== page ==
US5001179 *Jan 13, 1989Mar 19, 1991National Starch And Chemical Investment Holding CorporationRecyclable hot melt adhesive compositions
US5001199 *Oct 20, 1989Mar 19, 1991Shell Oil CompanySelective hydrogenation process
US5024667 *Nov 7, 1988Jun 18, 1991H. B. Fuller Licensing & Financing, Inc.Disposable article construction
US5030779 *Aug 29, 1990Jul 9, 1991Shell Oil CompanyHydrogenation catalyst and hydrogenation process wherein said catalyst is used
US5037411 *Nov 9, 1988Aug 6, 1991H. B. Fuller CompanyHot melt adhesive
US5047484 *Nov 24, 1989Sep 10, 1991The Dow Chemical CompanyHydrogenated monovinylidene aromatic and conjugated diene copolymer; viscosity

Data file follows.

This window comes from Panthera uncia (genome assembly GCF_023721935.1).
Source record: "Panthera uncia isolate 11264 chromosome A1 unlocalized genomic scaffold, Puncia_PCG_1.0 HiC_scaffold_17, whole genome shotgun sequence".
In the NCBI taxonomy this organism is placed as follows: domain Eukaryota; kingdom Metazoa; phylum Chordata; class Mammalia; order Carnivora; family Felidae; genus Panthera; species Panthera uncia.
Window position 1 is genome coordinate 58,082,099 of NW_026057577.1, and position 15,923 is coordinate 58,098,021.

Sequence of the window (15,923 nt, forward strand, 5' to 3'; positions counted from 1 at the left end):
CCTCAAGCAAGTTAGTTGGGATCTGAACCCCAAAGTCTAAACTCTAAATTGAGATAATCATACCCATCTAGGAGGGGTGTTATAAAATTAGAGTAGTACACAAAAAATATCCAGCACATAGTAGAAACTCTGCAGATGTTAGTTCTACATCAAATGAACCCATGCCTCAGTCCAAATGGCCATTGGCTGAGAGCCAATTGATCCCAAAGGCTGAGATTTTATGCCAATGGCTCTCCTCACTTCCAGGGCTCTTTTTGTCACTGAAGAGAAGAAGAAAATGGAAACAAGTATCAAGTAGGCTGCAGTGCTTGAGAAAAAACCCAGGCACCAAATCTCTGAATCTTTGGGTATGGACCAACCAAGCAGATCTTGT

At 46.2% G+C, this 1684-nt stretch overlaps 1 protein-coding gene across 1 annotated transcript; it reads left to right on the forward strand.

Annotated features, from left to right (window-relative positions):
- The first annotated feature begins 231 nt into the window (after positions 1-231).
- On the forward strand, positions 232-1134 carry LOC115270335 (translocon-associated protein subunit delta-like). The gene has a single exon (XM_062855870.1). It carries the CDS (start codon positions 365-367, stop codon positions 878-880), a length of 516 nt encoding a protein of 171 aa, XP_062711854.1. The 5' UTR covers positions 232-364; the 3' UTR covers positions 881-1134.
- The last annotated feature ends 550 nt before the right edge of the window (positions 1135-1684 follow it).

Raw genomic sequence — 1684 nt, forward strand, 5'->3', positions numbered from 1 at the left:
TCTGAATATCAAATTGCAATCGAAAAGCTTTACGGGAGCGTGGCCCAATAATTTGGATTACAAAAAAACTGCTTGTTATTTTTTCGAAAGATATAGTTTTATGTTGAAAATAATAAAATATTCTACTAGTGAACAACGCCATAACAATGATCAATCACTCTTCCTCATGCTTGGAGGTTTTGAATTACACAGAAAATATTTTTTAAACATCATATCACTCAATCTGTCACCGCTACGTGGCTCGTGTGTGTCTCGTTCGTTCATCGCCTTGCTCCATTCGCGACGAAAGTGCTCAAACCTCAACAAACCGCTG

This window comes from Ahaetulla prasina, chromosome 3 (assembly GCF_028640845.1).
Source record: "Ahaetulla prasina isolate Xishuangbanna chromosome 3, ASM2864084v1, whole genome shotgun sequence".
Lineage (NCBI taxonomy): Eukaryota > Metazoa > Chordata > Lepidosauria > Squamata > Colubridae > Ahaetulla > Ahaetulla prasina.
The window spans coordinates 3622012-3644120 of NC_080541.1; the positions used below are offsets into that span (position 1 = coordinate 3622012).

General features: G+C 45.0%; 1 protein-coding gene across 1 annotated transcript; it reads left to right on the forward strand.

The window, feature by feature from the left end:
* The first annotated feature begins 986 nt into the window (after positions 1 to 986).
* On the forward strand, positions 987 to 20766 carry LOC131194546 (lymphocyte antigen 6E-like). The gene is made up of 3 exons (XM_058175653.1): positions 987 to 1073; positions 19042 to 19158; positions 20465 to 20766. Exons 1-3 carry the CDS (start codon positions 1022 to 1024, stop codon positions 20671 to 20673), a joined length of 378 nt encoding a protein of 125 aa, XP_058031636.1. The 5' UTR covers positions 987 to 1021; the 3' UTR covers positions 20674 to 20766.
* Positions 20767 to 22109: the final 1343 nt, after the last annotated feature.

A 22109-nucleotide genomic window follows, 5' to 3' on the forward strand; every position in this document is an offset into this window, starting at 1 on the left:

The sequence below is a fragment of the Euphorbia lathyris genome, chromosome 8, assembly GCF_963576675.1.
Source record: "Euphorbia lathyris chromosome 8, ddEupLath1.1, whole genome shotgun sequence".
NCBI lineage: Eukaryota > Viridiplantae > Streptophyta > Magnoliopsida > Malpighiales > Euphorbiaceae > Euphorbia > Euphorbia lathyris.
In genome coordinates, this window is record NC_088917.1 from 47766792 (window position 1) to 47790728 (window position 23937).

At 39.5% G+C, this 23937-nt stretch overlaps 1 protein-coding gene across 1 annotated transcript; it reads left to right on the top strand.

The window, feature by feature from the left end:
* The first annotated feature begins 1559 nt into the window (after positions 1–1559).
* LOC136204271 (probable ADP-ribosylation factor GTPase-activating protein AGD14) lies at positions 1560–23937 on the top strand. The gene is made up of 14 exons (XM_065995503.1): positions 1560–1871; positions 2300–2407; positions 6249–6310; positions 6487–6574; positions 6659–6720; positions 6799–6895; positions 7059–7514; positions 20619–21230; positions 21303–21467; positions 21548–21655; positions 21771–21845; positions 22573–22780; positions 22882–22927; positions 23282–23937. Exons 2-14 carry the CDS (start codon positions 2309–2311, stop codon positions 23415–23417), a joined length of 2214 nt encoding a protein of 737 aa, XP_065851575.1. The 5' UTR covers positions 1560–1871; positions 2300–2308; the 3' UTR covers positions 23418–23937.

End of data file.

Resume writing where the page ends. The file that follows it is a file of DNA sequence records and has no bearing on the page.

US5057571 *Oct 9, 1990Oct 15, 1991H. B. Fuller Licensing & Financing Inc.Hot melt adhesive containing star polymer, tackifying resin, plasticizing oil; for construction of absorbent disposable products
US5057582 *Dec 23, 1988Oct 15, 1991Shell Oil CompanyHydrogenation of block copolymer of conjugated diene and monoalkenylaromatic hydrocarbon using nickel or cobalt compound with alkyl alumoxane
US5071920 *Mar 27, 1991Dec 10, 1991The Dow Chemical CompanyTapered block copolymers
US5164253 *Oct 28, 1991Nov 17, 1992Shell Oil CompanyWater repellent fabrics
US5169890 *Oct 11, 1991Dec 8, 1992Ciba-Geigy CorporationThermoplastic hot melt adhesive
US5177155 *May 13, 1991Jan 5, 1993Shell Oil CompanySelective hydrogenation of conjugation diolefin polymers with rare earth catalysts
US5218033 *Nov 25, 1991Jun 8, 1993Shell Oil CompanyHigher tensile strength; improved processibility